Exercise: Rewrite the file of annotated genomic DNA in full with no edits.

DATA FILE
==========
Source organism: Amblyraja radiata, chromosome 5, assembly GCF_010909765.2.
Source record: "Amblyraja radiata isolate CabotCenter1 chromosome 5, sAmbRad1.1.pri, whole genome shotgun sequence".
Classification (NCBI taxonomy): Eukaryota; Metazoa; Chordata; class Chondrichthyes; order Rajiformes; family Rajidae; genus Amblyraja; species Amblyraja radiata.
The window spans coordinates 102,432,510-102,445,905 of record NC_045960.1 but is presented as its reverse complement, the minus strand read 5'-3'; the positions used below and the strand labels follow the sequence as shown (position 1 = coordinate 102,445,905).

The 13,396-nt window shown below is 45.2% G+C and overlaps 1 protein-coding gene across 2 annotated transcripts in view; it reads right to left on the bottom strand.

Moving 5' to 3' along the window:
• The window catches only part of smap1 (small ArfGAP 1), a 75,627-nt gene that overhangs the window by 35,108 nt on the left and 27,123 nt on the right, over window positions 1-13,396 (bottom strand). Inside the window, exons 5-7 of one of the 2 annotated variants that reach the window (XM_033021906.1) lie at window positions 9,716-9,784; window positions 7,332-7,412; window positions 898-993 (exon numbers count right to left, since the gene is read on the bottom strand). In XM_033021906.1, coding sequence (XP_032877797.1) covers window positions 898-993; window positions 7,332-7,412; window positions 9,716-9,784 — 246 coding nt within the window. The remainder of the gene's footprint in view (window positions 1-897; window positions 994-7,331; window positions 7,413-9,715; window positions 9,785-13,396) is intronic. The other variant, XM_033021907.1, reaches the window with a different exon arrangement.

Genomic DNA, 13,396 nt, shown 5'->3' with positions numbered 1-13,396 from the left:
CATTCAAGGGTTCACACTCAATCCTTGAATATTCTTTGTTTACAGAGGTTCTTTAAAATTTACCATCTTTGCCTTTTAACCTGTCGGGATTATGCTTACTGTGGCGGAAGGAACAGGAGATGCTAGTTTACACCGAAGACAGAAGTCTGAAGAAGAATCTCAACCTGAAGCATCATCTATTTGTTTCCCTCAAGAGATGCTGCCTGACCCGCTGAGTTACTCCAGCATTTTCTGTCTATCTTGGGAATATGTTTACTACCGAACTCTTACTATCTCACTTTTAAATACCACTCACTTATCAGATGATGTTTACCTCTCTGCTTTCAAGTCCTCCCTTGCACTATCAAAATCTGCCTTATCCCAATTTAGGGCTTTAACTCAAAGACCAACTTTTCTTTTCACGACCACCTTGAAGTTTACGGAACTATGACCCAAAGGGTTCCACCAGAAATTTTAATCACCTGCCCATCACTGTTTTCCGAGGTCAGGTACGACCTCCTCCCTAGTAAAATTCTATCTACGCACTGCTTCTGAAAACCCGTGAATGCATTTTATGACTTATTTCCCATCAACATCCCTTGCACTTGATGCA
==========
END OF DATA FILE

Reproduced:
Source organism: Amblyraja radiata, chromosome 5, assembly GCF_010909765.2.
Source record: "Amblyraja radiata isolate CabotCenter1 chromosome 5, sAmbRad1.1.pri, whole genome shotgun sequence".
Classification (NCBI taxonomy): Eukaryota; Metazoa; Chordata; class Chondrichthyes; order Rajiformes; family Rajidae; genus Amblyraja; species Amblyraja radiata.
The window spans coordinates 102,432,510-102,445,905 of record NC_045960.1 but is presented as its reverse complement, the minus strand read 5'-3'; the positions used below and the strand labels follow the sequence as shown (position 1 = coordinate 102,445,905).

The 13,396-nt window shown below is 45.2% G+C and overlaps 1 protein-coding gene across 2 annotated transcripts in view; it reads right to left on the bottom strand.

Moving 5' to 3' along the window:
• The window catches only part of smap1 (small ArfGAP 1), a 75,627-nt gene that overhangs the window by 35,108 nt on the left and 27,123 nt on the right, over window positions 1-13,396 (bottom strand). Inside the window, exons 5-7 of one of the 2 annotated variants that reach the window (XM_033021906.1) lie at window positions 9,716-9,784; window positions 7,332-7,412; window positions 898-993 (exon numbers count right to left, since the gene is read on the bottom strand). In XM_033021906.1, coding sequence (XP_032877797.1) covers window positions 898-993; window positions 7,332-7,412; window positions 9,716-9,784 — 246 coding nt within the window. The remainder of the gene's footprint in view (window positions 1-897; window positions 994-7,331; window positions 7,413-9,715; window positions 9,785-13,396) is intronic. The other variant, XM_033021907.1, reaches the window with a different exon arrangement.

Genomic DNA, 13,396 nt, shown 5'->3' with positions numbered 1-13,396 from the left:
CATTCAAGGGTTCACACTCAATCCTTGAATATTCTTTGTTTACAGAGGTTCTTTAAAATTTACCATCTTTGCCTTTTAACCTGTCGGGATTATGCTTACTGTGGCGGAAGGAACAGGAGATGCTAGTTTACACCGAAGACAGAAGTCTGAAGAAGAATCTCAACCTGAAGCATCATCTATTTGTTTCCCTCAAGAGATGCTGCCTGACCCGCTGAGTTACTCCAGCATTTTCTGTCTATCTTGGGAATATGTTTACTACCGAACTCTTACTATCTCACTTTTAAATACCACTCACTTATCAGATGATGTTTACCTCTCTGCTTTCAAGTCCTCCCTTGCACTATCAAAATCTGCCTTATCCCAATTTAGGGCTTTAACTCAAAGACCAACTTTTCTTTTCACGACCACCTTGAAGTTTACGGAACTATGACCCAAAGGGTTCCACCAGAAATTTTAATCACCTGCCCATCACTGTTTTCCGAGGTCAGGTACGACCTCCTCCCTAGTAAAATTCTATCTACGCACTGCTTCTGAAAACCCGTGAATGCATTTTATGACTTATTTCCCATCAACATCCCTTGCACTTGATGCA